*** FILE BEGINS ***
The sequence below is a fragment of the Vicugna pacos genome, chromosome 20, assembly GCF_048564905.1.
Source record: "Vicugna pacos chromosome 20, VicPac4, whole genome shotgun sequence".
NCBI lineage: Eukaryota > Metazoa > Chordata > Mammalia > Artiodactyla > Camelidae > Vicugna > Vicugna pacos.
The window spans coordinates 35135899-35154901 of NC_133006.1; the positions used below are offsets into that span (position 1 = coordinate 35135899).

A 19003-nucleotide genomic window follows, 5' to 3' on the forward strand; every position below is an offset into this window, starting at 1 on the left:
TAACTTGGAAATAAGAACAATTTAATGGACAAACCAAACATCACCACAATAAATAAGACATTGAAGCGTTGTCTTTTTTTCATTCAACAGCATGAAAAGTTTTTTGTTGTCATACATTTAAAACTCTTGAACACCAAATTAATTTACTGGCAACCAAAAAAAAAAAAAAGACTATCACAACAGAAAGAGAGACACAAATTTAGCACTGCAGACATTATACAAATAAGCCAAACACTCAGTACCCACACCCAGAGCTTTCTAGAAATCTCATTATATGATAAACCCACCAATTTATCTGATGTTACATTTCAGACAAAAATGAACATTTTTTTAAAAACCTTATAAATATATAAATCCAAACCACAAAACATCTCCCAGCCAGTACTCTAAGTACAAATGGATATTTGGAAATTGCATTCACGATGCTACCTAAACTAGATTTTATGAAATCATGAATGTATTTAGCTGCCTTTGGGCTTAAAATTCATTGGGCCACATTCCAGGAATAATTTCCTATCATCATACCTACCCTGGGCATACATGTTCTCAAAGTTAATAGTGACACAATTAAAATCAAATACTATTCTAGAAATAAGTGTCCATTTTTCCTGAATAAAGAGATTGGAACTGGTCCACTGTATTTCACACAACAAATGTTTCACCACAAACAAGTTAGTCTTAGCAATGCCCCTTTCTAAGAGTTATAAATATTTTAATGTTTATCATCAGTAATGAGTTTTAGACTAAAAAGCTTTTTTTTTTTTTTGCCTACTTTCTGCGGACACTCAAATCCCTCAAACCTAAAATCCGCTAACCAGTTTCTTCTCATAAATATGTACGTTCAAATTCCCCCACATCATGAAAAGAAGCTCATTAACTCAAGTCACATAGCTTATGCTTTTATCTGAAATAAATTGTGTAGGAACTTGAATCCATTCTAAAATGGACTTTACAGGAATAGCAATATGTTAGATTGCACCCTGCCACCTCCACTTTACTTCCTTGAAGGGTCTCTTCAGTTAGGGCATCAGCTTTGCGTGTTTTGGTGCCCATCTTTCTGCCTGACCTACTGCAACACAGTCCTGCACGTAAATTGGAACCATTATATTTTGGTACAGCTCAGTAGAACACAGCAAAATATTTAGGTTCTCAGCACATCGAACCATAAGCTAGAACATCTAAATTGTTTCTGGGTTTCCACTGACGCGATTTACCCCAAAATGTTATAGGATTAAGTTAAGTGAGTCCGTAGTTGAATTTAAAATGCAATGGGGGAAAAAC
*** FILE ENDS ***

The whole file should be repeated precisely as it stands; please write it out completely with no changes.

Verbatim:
The sequence below is a fragment of the Vicugna pacos genome, chromosome 20, assembly GCF_048564905.1.
Source record: "Vicugna pacos chromosome 20, VicPac4, whole genome shotgun sequence".
NCBI lineage: Eukaryota > Metazoa > Chordata > Mammalia > Artiodactyla > Camelidae > Vicugna > Vicugna pacos.
The window spans coordinates 35135899-35154901 of NC_133006.1; the positions used below are offsets into that span (position 1 = coordinate 35135899).

A 19003-nucleotide genomic window follows, 5' to 3' on the forward strand; every position below is an offset into this window, starting at 1 on the left:
TAACTTGGAAATAAGAACAATTTAATGGACAAACCAAACATCACCACAATAAATAAGACATTGAAGCGTTGTCTTTTTTTCATTCAACAGCATGAAAAGTTTTTTGTTGTCATACATTTAAAACTCTTGAACACCAAATTAATTTACTGGCAACCAAAAAAAAAAAAAAGACTATCACAACAGAAAGAGAGACACAAATTTAGCACTGCAGACATTATACAAATAAGCCAAACACTCAGTACCCACACCCAGAGCTTTCTAGAAATCTCATTATATGATAAACCCACCAATTTATCTGATGTTACATTTCAGACAAAAATGAACATTTTTTTAAAAACCTTATAAATATATAAATCCAAACCACAAAACATCTCCCAGCCAGTACTCTAAGTACAAATGGATATTTGGAAATTGCATTCACGATGCTACCTAAACTAGATTTTATGAAATCATGAATGTATTTAGCTGCCTTTGGGCTTAAAATTCATTGGGCCACATTCCAGGAATAATTTCCTATCATCATACCTACCCTGGGCATACATGTTCTCAAAGTTAATAGTGACACAATTAAAATCAAATACTATTCTAGAAATAAGTGTCCATTTTTCCTGAATAAAGAGATTGGAACTGGTCCACTGTATTTCACACAACAAATGTTTCACCACAAACAAGTTAGTCTTAGCAATGCCCCTTTCTAAGAGTTATAAATATTTTAATGTTTATCATCAGTAATGAGTTTTAGACTAAAAAGCTTTTTTTTTTTTTTGCCTACTTTCTGCGGACACTCAAATCCCTCAAACCTAAAATCCGCTAACCAGTTTCTTCTCATAAATATGTACGTTCAAATTCCCCCACATCATGAAAAGAAGCTCATTAACTCAAGTCACATAGCTTATGCTTTTATCTGAAATAAATTGTGTAGGAACTTGAATCCATTCTAAAATGGACTTTACAGGAATAGCAATATGTTAGATTGCACCCTGCCACCTCCACTTTACTTCCTTGAAGGGTCTCTTCAGTTAGGGCATCAGCTTTGCGTGTTTTGGTGCCCATCTTTCTGCCTGACCTACTGCAACACAGTCCTGCACGTAAATTGGAACCATTATATTTTGGTACAGCTCAGTAGAACACAGCAAAATATTTAGGTTCTCAGCACATCGAACCATAAGCTAGAACATCTAAATTGTTTCTGGGTTTCCACTGACGCGATTTACCCCAAAATGTTATAGGATTAAGTTAAGTGAGTCCGTAGTTGAATTTAAAATGCAATGGGGGAAAAAC